How does it rain?
Almost all the air around us is moist. We all know that clouds are made from water, but how exactly? The water condensing in the clouds has to become heavy enough to fall to Earth. The tiny droplets alone just aren’t heavy enough to fall. To fall from the sky, these droplets need to become heavier, and they do this by colliding with other droplets, growing bigger and heavier, and they are able to fall as rain. Some may get caught in upward blowing winds and get blown back into the clouds for a while, but once they are heavy enough to overcome the force of the wind, they will fall to earth. It will keep raining as long as the conditions are right to make the clouds and let the water droplets grow heavy enough to fall.
There are 3 types of rainfall:
On a warm day the ground is heated by the sun, and the air above the ground also warms, and begins to rise. The higher you go the cooler it gets, so as this warm air rises it cools because of the colder air around it. Eventually the air reaches a height where the temperature forces the water vapour in the warm air to start condensing. This is called the condensation point, and is where the clouds begin to form. The typical cloud formed this way is called a cumulus cloud, or a cumulonimbus cloud when it has a grey bottom, these are the type of clouds that people often look at the sky and say it ‘looks like rain’. The rain forming process starts, and usually leads to very heavy rain, perhaps with thunder and lightening. Convectional rain is often experienced at the end of a hot summer day and associated with torrential downpours with large drops and towering dark grey clouds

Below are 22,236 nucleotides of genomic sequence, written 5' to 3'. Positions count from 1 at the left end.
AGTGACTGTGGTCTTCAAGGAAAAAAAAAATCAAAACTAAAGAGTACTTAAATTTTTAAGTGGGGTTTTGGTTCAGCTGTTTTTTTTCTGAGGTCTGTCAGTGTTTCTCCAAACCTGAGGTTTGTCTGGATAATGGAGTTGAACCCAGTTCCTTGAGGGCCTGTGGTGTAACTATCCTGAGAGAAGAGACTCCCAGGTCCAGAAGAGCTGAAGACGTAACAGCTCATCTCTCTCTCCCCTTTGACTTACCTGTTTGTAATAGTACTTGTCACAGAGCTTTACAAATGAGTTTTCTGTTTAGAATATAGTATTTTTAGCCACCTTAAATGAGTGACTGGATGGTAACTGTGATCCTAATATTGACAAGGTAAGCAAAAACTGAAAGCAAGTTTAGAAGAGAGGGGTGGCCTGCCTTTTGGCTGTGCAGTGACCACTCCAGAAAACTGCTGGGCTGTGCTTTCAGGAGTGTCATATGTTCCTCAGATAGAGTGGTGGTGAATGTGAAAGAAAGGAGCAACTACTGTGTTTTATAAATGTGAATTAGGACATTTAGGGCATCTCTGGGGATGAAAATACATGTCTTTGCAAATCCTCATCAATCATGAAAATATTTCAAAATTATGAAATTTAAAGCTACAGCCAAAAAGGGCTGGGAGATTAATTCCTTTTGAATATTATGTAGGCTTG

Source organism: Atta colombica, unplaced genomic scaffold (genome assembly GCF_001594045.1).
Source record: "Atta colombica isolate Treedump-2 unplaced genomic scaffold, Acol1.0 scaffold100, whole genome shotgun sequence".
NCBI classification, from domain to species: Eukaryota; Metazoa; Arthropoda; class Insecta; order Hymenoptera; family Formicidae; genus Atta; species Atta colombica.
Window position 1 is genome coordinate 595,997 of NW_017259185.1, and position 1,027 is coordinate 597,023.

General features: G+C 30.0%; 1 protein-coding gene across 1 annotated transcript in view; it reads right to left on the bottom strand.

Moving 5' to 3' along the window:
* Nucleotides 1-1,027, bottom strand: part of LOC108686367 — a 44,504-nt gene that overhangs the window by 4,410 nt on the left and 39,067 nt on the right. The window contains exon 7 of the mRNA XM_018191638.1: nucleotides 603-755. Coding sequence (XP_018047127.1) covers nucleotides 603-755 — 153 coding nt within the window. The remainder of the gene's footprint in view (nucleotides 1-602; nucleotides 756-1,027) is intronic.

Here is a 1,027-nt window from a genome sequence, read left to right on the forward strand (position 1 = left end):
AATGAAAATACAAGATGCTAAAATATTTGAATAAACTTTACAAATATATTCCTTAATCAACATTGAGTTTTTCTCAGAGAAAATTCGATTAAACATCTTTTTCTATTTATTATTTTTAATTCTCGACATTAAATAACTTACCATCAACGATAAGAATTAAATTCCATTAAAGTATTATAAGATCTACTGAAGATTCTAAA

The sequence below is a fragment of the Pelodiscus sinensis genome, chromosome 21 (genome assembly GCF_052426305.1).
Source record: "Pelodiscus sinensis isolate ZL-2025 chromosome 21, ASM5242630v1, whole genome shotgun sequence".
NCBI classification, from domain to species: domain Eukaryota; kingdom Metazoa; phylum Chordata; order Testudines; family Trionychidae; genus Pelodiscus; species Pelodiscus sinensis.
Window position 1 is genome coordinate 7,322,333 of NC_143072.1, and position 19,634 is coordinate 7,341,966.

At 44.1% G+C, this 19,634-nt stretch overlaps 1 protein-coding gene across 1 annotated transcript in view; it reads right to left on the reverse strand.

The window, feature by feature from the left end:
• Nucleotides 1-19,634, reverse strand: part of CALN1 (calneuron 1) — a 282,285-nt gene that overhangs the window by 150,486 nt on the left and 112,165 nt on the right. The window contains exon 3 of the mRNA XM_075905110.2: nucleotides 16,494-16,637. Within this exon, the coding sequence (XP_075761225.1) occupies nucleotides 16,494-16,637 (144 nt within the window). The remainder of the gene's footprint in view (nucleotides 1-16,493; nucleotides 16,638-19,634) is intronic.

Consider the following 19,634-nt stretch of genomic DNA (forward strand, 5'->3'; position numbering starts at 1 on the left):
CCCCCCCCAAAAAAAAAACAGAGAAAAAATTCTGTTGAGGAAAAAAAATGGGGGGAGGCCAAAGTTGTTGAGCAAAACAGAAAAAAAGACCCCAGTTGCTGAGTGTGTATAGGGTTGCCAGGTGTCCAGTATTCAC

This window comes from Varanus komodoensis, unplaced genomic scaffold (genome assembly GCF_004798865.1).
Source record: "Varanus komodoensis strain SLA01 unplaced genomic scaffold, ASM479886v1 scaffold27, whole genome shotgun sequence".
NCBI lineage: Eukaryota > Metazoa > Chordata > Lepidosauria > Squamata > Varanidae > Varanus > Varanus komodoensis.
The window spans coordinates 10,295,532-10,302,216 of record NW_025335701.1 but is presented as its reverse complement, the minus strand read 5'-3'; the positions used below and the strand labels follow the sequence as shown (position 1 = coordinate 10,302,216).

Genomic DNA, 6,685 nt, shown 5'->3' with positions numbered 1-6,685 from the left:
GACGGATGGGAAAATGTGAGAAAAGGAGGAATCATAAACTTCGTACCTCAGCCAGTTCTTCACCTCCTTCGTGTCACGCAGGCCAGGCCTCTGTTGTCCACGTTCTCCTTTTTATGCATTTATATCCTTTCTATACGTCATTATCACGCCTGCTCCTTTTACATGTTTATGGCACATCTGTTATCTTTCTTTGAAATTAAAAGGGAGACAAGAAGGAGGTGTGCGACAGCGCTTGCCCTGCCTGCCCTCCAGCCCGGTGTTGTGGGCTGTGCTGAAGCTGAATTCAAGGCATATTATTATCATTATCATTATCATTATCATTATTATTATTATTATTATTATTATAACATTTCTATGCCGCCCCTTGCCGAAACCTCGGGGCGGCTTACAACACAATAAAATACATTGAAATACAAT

Both warm and cold air are needed for this kind of rain. The warmer air is less dense, so when it meets the cooler air it rises up over the cooler air mass. The cooler air stays where it is, and lies underneath the warmer air. As the warmer air rises over the cold air it starts to cool down, and as it cools water vapour is precipitated and the cloud forming process begins, leading to rain. The sky will generally be grey, and will cover almost all of the sky.
Relief rain is common in upland and mountainous areas where is can lead to extraordinary local rainfall patterns. It’s common for one side of a mountain to be in warm sunshine, yet only a few hundred meters away it’s raining on the other side of the mountain ridge. Relief rain needs a physical obstruction of some kind, so that warm moist air is forced to rise up over it. Mountain ranges, big hills and even cliffs along the coast can be large enough to force the air to rise. As the warm air rises over the obstruction it cools and clouds form. Rain falls from the clouds, or if the droplets don’t grow large enough, fog may form over the hill tops. Fog is basically just clouds at ground level. The air passes over the obstruction and can sink again, gaining warmth as it does so. This air is drier than it was before it lost water as rain, so any clouds left will evaporate again, leaving clear skies. This area has only a little rain because the cloud making process isn’t working